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September 3rd, 2008

More than likely the title of this post does not display or displays incorrectly. It should read:

Which is Victoria’s name in written in Chinese Characters or Hànzì []. How it’s pronounced is a complicated matter.

See, one of the official languages in Singapore is Mandarin and in school (assuming she goes to school here in Singapore) Victoria will have to take Mandarin as her mother is Chinese (so it’s considered her ‘Mother tongue’, everyone takes English and their mother tongue.) In Mandarin her Chinese name is pronounced as “Bèi Wǎn Líng.” However, Candice’s family is actually Cantonese, not Han, so they speak the Cantonese dialect not Mandarin. In Cantonese Victoria’s Chinese Name is pronounced as “Bui3 Yun2 Ling4” (the funny numbers is because Cantonese romanization is written in Yale which uses trailing numbers to indicate the tone while Mandarin is written in Hanyu Pinyin which uses diacritics over the vowel sound to indicate the tone.)

What does it mean?

The first character, Bèi or Bui3 [], according to Wiktionary, means “sea shell” or “money/currency.” Money as in they used to use little sea shells as money back in the day before coins.

Wǎn or Yun2 [] (unfortunately the pronunciation is radically different in Mandarin and Cantonese) means “seem” or “as if”.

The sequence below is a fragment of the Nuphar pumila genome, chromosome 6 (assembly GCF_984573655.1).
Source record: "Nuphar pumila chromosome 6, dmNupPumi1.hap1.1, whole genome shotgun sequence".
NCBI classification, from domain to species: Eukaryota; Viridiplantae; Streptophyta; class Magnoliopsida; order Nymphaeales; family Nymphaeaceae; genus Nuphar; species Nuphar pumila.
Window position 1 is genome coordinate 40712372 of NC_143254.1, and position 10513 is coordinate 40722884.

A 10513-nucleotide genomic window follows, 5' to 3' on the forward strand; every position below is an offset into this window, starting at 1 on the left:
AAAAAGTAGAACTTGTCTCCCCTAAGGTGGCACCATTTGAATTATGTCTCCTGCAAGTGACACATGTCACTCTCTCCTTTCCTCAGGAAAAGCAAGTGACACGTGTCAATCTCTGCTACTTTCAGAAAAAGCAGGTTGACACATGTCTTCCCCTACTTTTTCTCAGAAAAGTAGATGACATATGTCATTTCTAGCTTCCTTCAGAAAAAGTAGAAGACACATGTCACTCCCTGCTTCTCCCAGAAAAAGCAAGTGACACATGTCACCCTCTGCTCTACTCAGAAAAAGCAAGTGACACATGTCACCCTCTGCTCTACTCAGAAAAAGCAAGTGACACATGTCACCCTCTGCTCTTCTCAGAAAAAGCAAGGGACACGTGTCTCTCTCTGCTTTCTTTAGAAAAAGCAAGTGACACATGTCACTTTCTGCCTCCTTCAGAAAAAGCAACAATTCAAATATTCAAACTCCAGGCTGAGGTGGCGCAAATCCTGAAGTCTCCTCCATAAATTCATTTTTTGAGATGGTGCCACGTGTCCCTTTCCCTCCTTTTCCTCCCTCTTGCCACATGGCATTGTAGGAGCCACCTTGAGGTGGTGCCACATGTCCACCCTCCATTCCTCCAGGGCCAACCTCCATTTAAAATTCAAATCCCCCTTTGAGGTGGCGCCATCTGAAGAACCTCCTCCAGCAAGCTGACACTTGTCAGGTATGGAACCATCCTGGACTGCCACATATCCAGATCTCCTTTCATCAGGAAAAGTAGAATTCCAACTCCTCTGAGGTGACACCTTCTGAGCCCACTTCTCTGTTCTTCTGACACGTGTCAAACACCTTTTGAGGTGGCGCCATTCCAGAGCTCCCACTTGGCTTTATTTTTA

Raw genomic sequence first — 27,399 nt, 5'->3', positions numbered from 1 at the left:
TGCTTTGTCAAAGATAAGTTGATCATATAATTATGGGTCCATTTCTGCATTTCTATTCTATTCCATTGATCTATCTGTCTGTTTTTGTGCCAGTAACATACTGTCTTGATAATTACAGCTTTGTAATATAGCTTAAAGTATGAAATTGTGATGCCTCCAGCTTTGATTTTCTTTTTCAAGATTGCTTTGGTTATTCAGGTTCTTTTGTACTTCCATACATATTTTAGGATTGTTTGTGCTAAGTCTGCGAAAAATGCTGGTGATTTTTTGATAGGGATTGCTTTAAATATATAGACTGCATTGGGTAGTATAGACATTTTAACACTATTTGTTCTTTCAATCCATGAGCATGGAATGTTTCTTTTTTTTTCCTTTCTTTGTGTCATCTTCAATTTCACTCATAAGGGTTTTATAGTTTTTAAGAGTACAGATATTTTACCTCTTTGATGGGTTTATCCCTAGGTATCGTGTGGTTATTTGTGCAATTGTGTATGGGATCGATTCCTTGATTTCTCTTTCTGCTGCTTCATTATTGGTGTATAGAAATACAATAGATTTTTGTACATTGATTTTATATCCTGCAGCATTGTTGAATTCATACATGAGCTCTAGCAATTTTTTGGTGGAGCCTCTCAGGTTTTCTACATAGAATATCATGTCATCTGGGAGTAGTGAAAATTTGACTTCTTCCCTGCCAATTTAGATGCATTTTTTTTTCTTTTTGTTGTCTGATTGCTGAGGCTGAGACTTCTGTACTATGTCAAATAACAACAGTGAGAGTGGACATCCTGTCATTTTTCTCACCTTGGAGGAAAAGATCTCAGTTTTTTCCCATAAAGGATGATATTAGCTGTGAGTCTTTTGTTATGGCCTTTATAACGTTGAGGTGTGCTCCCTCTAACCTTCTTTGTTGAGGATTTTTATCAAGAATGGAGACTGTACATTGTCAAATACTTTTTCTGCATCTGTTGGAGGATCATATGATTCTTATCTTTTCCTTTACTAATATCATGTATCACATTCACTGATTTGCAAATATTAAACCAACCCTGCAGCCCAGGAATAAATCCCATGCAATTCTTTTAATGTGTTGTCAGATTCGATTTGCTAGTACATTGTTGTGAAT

The final character, Líng or Ling4 [], means “tinkling of jade”.

So the full translation of Victoria’s name should be either “Sea shell, as if tinkling of jade” or “money, as if tinkling of jade.” But as the family name is not really relevant, Wǎn Líng (or Yun2 Ling4) means “as if tinkling of jade” or “Seems [to] tinkle of jade.”

The family name, Bèi (or Bui3) was chosen simply because it has a nice meaning and sounds similar to the first syllable of “Beggerly.” I wanted to use a family name with more meaning, such as Candice’s family name, “Lum” or her mothers or grandmothers family name (Mann or Chan respectively) but apparently there is some silly superstition that a child’s name cannot have the same symbol in it as any of the direct women ancestors in her family tree (similar for boys also) so Lum, Mann and Chan were out. I think just picking random name is silly. The Feng Shui guy said that “bei is nice, it’s the same symbol used in the Chinese version of Beethoven.” I didn’t bother to tell him that Beethoven and Beggerly have different first syllables… Bay and Beh… The other option was to not have a Chinese family name, which i don’t agree with. Oh well. Still it’s a pretty name; “Bèi Wǎn Líng” or “Bui3 Yun2 Ling4.” I hope she likes all the thought that went into it.

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